Decent efforts are also being made to boost the ranks of female partners. In 2010, the firm announced a new flexible working scheme for its partners - offering them the chance of working a four day week or taking a maximum of 52 days extra holiday a year. Whilst open to all partners, the scheme is primarily an attempt to address the gender imbalance at partnership level.
At the more junior end of the scale, the firm's training is widely regarded as the best in the City. A&O is also making the most of new technology, with an excellent online precedent system, the "Newchange" online deals room, automated document drafting and a remote working system that actually works. "There’s a pretty good system for working from home
”, says one associate, "which can be a good or a bad thing…
The move a few years back from St Pauls to custom-built offices next to Liverpool Street Station has been hugely successful. What is best about the firm? "The roof terrace with views over the City. Fantastic in summer with a glass of Pimms and evening BBQ. Living the dream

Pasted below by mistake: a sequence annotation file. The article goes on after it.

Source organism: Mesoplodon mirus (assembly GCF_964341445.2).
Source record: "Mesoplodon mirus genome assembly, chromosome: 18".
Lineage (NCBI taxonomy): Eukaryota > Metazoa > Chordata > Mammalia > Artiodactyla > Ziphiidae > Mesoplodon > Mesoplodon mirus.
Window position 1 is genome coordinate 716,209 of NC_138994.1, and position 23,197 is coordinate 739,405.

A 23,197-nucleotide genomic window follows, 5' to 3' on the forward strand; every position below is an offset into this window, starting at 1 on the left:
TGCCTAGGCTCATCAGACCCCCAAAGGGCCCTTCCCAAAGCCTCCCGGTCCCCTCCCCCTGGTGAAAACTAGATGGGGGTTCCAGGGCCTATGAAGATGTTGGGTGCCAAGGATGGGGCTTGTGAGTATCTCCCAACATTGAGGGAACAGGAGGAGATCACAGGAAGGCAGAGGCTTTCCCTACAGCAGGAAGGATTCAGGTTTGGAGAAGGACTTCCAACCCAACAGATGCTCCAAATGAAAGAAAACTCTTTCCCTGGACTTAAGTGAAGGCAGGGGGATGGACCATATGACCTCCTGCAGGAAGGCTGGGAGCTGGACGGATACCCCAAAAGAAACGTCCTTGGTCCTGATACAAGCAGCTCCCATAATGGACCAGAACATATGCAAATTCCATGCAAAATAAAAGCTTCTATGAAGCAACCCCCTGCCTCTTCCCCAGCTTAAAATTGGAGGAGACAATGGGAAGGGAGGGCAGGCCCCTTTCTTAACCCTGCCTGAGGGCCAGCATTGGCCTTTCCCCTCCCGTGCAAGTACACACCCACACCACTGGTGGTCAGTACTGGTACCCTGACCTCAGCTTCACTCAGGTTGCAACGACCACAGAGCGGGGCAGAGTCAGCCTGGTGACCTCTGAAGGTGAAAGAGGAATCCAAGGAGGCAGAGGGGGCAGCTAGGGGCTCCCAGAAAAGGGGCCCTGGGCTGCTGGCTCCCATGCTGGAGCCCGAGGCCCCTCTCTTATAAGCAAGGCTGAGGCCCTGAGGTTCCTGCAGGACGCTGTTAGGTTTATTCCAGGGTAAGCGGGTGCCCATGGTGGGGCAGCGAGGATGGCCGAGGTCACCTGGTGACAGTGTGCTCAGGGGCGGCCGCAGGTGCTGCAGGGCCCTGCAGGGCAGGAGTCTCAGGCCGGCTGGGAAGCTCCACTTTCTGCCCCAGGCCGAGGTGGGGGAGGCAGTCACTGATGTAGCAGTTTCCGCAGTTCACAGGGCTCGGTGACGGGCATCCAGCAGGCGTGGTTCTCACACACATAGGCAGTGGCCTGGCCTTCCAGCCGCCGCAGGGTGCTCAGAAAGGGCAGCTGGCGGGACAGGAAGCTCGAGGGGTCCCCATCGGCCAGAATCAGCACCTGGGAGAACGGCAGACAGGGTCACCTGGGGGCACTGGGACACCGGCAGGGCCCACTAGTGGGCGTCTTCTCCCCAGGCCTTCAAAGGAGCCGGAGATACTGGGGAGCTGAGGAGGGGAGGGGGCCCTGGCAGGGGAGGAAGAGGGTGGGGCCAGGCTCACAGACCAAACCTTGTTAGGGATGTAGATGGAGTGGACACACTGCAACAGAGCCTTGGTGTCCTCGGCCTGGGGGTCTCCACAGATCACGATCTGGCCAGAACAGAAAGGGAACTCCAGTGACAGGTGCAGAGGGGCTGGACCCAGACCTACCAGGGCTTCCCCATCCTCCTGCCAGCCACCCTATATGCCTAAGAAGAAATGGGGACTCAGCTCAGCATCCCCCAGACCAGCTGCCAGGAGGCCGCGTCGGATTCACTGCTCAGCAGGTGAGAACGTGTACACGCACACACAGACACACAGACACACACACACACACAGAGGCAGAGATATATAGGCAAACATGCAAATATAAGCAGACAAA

" croons one associate.
A&O is thought to be a pretty happy ship. No
doubt you'll work the hours, but it's probably just about the friendliest face in the Magic Circle. So what are the downsides? Well, you will put in crippling hours, remote working or not. Cancelling your evening plans can become routine. And it's not just the hours. A&O regards itself as the gold standard, and you will be expected to achieve perfection in your work. As one assistant found out when told off for a typo in an internal document he prepared at 2:00 in the morning - there are no excuses. Work allocation is seen as absurdly inconsistent, and the firm apparently is “overly tolerant of wankers in senior positions as long as they bring the bread in
Partners may make a fortune, but your chances of joining their ranks are remote (check out the disparity between the trainee intake and partnership promotions...). But hopefully the new counsel role and the upgraded appraisals should go some way to mitigating this. If you do make the letterhead you'll spend two years on a salary before embarking on a 15 year climb up the lockstep - the longest ladder in the City. There are Croesan riches at the top of it, but young, star partners impatient with the wait can easily be tempted elsewhere - the firm has lost a fair few partners to high-paying American firms.
But for now we get fewer complaints from lawyers at A&O than from any of its competitors - it really does seem to be a decent place to work. And it almost always does well in the Firm of the Year survey. Overall, it’s a no brainer: outstanding training, some of the best work in the City, excellent pay and a glittering name on your CV.